4 years late, rules approved to enable fines for free plastic bag giveaways

Plastic Bag Law, passed in March 2016, included fine scale, but could not be implemented until accompanying regulations were approved

Sue Surkes is The Times of Israel's environment reporter.

People shop for groceries at the Rami Levy supermarket in Modi'in, on September 24, 2020. (Yossi Aloni/Flash90)
People shop for groceries at the Rami Levy supermarket in Modi'in, on September 24, 2020. (Yossi Aloni/Flash90)

More than four years after the passing of a law requiring large retail stores to charge for single-use plastic bags, a Knesset committee on Tuesday finally approved the regulations that enable inspectors to fine those breaking the rules.

The Plastic Bag Law, passed in March 2016 and implemented from January 1, 2017, requires customers buying in large supermarkets to pay 10 agorot (roughly three cents) for each plastic bag they take at the cashier’s counter.

The law contains a scale of fines for different violations, which can reach NIS 20,000 ($5,900) for stores and double that for big chains.

But the fines could not be levied until accompanying regulations were passed detailing the circumstances under which fines could be discounted.

People with multi-use shopping bags full of groceries at the Rami Levy supermarket in Modi’in in central Israel, September 24, 2020. (Yossi Aloni/Flash90)

The result was that up until now, the Environmental Protection Ministry was able to do little more than carry out spot checks and audit financial documents, ordering stores to pay the difference if there was an unexplained gap between the number of bags they purchased and the number they sold to customers.

With Tuesday’s passage of the regulations by the Knesset Internal Affairs and Environment Committee, the ministry will now be able to fine stores — including internet ones — that distribute bags with a width of 20-50 microns without charging, or issue receipts that do not separately show the bag charge. (One micron is one-millionth of a meter or one twenty-five thousandth of an inch). Discounts on fines will be given in some cases. For example, if the fine exceeds five percent of the store’s turnover, it will be reduced so as not to cause the store to go bust.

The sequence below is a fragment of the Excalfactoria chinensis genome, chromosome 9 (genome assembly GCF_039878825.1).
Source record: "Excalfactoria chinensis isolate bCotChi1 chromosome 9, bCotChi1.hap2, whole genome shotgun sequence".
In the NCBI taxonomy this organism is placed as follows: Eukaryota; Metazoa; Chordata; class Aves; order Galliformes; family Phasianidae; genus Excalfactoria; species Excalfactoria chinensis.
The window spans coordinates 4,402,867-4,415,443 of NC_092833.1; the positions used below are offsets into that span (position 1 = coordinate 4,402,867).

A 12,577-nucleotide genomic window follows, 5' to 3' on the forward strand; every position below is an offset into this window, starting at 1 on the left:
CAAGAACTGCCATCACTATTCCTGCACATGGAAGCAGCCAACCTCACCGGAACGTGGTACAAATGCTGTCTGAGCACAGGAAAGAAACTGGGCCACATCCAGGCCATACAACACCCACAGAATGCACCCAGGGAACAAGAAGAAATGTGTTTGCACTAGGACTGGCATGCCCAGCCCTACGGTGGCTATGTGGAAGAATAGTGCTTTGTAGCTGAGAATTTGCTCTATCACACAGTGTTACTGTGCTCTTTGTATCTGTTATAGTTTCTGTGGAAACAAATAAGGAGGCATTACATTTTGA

Ultra Orthodox Jews outside a supermarket in the city of Bnei Brak, near Tel Aviv, on March 25, 2020. (Avshalom Sassoni/Flash90)

The Plastic Bag Law also obliged the Environmental Protection Ministry to set targets for plastic bag reductions within a year. But as the same Knesset committee heard at a different session last month, while the professionals finished preparing draft targets in 2018, they are still waiting for them to enter the ministry’s work schedule and list of priorities.

Ministry official Noa Spitzer-Mizrahi told the committee that large food retailers purchased two billion plastic bags for free distribution in 2016, before the law was passed.

After it was implemented, that number dropped dramatically to 380 million, but it then rose in 2018 to 430 million and in 2019 to 454 million. Up to June 30 this year, retailers had already bought 237 million bags. The figures were not cross-referenced with population growth.

The committee was told that some of the large retailers have tried to bypass the law, distributing bags that are thicker than 50 microns, or thick paper bags which are also environmentally questionable, or distributing multi-use bags in such great numbers that consumers throw most of them away for lack of storage space. In such cases, the money retailers pay to buy bags is rolled onto the consumer in higher prices for other products.

Out of the NIS 127 ($37.5) million transferred to the ministry’s Clean Fund from the bag tax, just NIS 46 ($13.5) million has been spent so far — NIS 20 ($6) million on a campaign to encourage multi-use shopping bags and a further NIS 26 ($7.7) million on unrelated programs to clean up beaches.

A young turtle tangled up in a green plastic ‘jute’ bag, photographed at the Israel Sea Turtle Rescue and Rehabilitation Center. (YouTube/Israel Nature and Parks Authority screenshot)

Environmental groups want an extension of the law to oblige all retailers to charge for single-use plastic bags. The Plastic Bag Manufacturers and Marketers Forum of the Association of Chambers of Commerce are opposed.

Some 100,000 marine animals around the world die every year from ingesting plastic bags. In Israel, it is becoming more common for sea creatures such as turtles to be spotted tangled up in plastic. Terrestrial animals such as ibex are also endangered, by eating the bags.

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